Captain America: The Winter Soldier was the big winner at the weekend box office as it kicked off the summer movie season a month early with an estimated $96.2 million, a new box office record for April.  Overseas the film, which opened in a number of markets last weekend, has already earned $207.1 million, which is more that the first Captain America movie made during its entire run outside of North America.  In fact, The Winter Soldier, which powered the total of the top 12 box office films to a massive 26.5% gain over the same weekend last year when the Evil Dead remake bowed to $25.7 million, should end up surpassing the entire total of Captain America: The First Avenger ($370.6 million) by this time next week. 
The Winter Soldier debuted with a bang on Friday earning $37 million, which was 14% more than Thor: The Dark World, and 44% more than Captain America: The First Avenger.  The Winter Soldier widened its lead through the rest of the weekend with its record setting $96.2 million April debut that was up 47% from The First Avenger’s $65 million bow, though it of course trails the first weekend totals of all three Iron Man films ($102 million, $128 million, and $175 million respectively) as well as The Avengers $207 million debut weekend record.  Still The Winter Soldier’s $96.2 million bow blew away the previous April mark of $86.1 set by Fast Five in 2011--and it should be noted that Fast Five opened on April 29, which is a long way from the first week of the month.  

The Cap sequel earned about 40% of its domestic total from 3-D screens, and the premium ticket prices (for 3-D and IMAX, which accounted for 10% of the total dollars from just 318 locations) made a significant contribution to the movie’s first weekend earnings.  At this point The Winter Soldier appears to be the one film released so far in 2014 that has a chance of catching and surpassing The LEGO Movie’s year-to-date leading total of $250.6 million.  A relatively weak slate of April action movie releases also bodes well for The Winter Soldier’s chances.
Opening weekend audiences for The Winter Soldier skewed male (65%), but were pretty well mixed across the age demographics with 43% under 25.  Audiences gave the film a solid "A" CinemaScore, which bodes well for the next few weeks as do the film’s solid notices--The Winter Soldier has a current Tomatometer reading of 89% positive, which is exceptionally high for a superhero film.  Don’t be surprised if The Winter Soldier goes on to clearly eclipse Thor: The Dark World and earn second place (behind IM3) in the post-Avengers Phase II.  The Winter Soldier’s Cold War thriller elements have the potential to broaden the already extensive audience for Marvel-based movies.

Weekend Box Office (Studio Estimates): April 4-6, 2014



Weekend Gross




Total Gross



Captain America: The Winter Soldier





















God's Not Dead







The Grand Budapest Hotel







Muppets Most Wanted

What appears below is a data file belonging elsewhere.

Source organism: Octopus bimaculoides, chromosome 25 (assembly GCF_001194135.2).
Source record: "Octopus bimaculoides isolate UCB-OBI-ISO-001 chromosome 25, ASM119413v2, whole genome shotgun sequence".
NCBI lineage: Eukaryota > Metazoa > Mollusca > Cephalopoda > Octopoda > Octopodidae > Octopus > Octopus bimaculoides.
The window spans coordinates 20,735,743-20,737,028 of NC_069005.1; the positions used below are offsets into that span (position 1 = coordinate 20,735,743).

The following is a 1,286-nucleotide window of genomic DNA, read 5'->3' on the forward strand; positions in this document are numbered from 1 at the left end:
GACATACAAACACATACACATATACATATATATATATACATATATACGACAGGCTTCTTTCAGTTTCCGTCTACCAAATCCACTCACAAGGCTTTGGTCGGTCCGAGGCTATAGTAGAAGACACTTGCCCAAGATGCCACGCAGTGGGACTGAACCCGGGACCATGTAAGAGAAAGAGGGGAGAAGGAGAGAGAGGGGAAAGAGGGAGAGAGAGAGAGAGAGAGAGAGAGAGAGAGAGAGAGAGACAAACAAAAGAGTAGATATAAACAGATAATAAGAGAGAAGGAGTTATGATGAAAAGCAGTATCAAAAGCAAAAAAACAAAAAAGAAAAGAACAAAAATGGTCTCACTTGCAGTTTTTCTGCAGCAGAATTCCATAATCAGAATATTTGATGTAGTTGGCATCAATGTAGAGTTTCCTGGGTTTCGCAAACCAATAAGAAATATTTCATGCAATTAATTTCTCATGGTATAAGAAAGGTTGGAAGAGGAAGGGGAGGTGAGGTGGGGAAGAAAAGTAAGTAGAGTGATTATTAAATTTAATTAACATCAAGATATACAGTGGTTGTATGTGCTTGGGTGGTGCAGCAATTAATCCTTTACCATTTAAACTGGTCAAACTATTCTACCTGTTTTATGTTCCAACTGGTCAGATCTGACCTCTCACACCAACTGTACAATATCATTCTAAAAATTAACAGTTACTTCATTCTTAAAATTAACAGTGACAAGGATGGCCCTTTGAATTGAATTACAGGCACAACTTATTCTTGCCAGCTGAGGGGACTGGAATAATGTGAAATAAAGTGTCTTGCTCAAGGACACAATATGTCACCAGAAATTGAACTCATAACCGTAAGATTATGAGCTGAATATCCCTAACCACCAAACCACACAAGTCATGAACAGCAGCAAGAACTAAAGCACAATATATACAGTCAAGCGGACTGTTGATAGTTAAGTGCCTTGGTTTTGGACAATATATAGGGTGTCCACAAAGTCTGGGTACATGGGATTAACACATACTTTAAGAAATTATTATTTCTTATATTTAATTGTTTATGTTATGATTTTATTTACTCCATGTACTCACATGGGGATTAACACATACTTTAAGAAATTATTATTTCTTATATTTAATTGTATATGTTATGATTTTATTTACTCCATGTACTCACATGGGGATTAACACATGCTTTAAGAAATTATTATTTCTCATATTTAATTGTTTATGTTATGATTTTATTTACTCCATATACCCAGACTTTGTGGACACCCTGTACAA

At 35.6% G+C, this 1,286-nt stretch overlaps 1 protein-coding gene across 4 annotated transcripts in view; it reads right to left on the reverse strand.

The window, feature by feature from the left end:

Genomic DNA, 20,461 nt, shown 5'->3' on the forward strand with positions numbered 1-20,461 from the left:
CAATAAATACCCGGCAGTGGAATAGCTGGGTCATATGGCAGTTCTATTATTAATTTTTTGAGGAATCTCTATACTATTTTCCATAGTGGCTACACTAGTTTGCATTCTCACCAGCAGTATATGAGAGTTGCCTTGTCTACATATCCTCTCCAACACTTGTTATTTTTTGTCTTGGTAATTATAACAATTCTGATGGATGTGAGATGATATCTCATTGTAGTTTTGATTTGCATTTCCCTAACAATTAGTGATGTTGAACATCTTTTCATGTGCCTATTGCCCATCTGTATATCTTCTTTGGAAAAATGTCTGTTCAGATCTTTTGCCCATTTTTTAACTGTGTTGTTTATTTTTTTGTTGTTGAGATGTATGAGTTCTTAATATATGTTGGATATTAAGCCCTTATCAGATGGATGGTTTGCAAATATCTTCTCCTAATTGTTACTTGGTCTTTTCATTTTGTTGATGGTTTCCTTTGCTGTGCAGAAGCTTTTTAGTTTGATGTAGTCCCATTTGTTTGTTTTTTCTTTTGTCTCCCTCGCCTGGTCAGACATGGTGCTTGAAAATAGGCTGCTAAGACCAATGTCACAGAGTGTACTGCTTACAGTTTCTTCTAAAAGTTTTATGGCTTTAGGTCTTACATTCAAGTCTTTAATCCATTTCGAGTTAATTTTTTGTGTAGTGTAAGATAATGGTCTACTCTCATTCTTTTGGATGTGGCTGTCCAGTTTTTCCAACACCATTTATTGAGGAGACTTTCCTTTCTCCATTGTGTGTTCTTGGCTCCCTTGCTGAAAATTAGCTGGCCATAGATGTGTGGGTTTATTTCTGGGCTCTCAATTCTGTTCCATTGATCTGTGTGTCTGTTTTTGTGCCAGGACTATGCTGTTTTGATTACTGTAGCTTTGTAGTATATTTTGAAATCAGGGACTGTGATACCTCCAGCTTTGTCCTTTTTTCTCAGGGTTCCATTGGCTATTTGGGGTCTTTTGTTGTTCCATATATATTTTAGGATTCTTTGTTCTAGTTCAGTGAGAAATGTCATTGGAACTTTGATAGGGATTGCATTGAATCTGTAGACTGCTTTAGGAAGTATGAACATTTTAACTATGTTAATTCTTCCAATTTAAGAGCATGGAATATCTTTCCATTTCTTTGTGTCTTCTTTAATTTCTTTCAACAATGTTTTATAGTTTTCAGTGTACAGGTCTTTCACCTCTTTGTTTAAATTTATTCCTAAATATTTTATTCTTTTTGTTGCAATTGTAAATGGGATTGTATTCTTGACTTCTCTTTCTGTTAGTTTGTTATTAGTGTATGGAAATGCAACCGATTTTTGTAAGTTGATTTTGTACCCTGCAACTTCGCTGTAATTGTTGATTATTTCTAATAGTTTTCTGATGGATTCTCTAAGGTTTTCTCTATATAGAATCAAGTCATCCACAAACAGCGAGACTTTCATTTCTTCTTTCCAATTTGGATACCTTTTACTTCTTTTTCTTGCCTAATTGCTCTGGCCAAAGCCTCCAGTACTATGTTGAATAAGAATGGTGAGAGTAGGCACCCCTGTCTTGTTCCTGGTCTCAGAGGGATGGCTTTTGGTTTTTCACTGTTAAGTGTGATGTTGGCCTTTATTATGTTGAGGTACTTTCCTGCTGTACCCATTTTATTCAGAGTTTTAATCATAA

Mr. Peabody & Sherman














Need for Speed













As might be expected, Darren Aronofsky’s Noah took it on the chin as the Cap sequel dominated the cineplexes, dropping 61.1% in its second weekend in theaters as it earned an estimated $17 million, bringing its domestic earnings to $72.3 million.  The Biblical epic, which was produced for $125 million, has now earned $106.2 million overseas for a worldwide total of $178.5 million.
In its third weekend, the YA adventure Divergent dropped 49.3% as it earned $13 million and brought its domestic total to $114 million.  Divergent has just started to open overseas, and has yet to become a Hunger Games-scale success, though it is definitely not a failure like so many recent YA novel adaptations that have failed to stir Twilight or Hunger Games-like interest at the box office.
The Christian-themed God Is Not Dead continued its modestly successful run as it increased its number of theaters by a third and dropped just 12.2%, earning $7.7 million and bringing its total to $32.5 million.  The film’s $4,395 per-theater average was fourth best in the top ten, trailing just The Winter Soldier ($24.449), The Grand Budapest Hotel ($4,998), and Noah ($4,761).
Wes Anderson’s The Grand Budapest Hotel continues to chug along as it earned $6.3 million from 1,253 locations, bringing its domestic total to $33.4 million. 
While Disney scored big with the debut of Captain America: The Winter Soldier, the Mouse House’s attempt to keep its Muppets franchise viable is in danger.  In its third weekend of release Muppets Most Wanted earned $6.2 million bringing its domestic total to $42.1 million.  The $50 million production will need to do much better overseas to make it to the black, and so far the results are not encouraging, but time will tell.
Dreamworks’ animated feature Mr. Peabody & Sherman brought its total past the $100 million mark, the fifth 2014 movie to pass that milestone so far this year.
There is no hope for the latest Arnold Schwarzenegger bomb, Sabotage, which dropped 63.8% from its pitiful debut as it earned just $1.9 million in its second weekend of wide release (2,486 theaters).  Can the "Terminator" survive in the age of superheroes?  Certainly Sabotage’s per-theater average of just $767 doesn’t provide much hope.
The highest per-venue average for the weekend went to Jonathan Glazer’s Under the Skin, a horror science fiction film, which has been described as an "art house version of Species," earned $35,000 each from four different locations.  Under the Skin stars Scarlett Johannson (Black Widow in The Winter Soldier) and has received lots of press in upscale newspapers and magazines.
Be sure to check back here next week to see if the animated sequel Rio 2, the "R" rated horror/suspense drama Oculus, or the NFL-themed Draft Day can dislodge The Winter Soldier from its currently lofty perch atop the box office.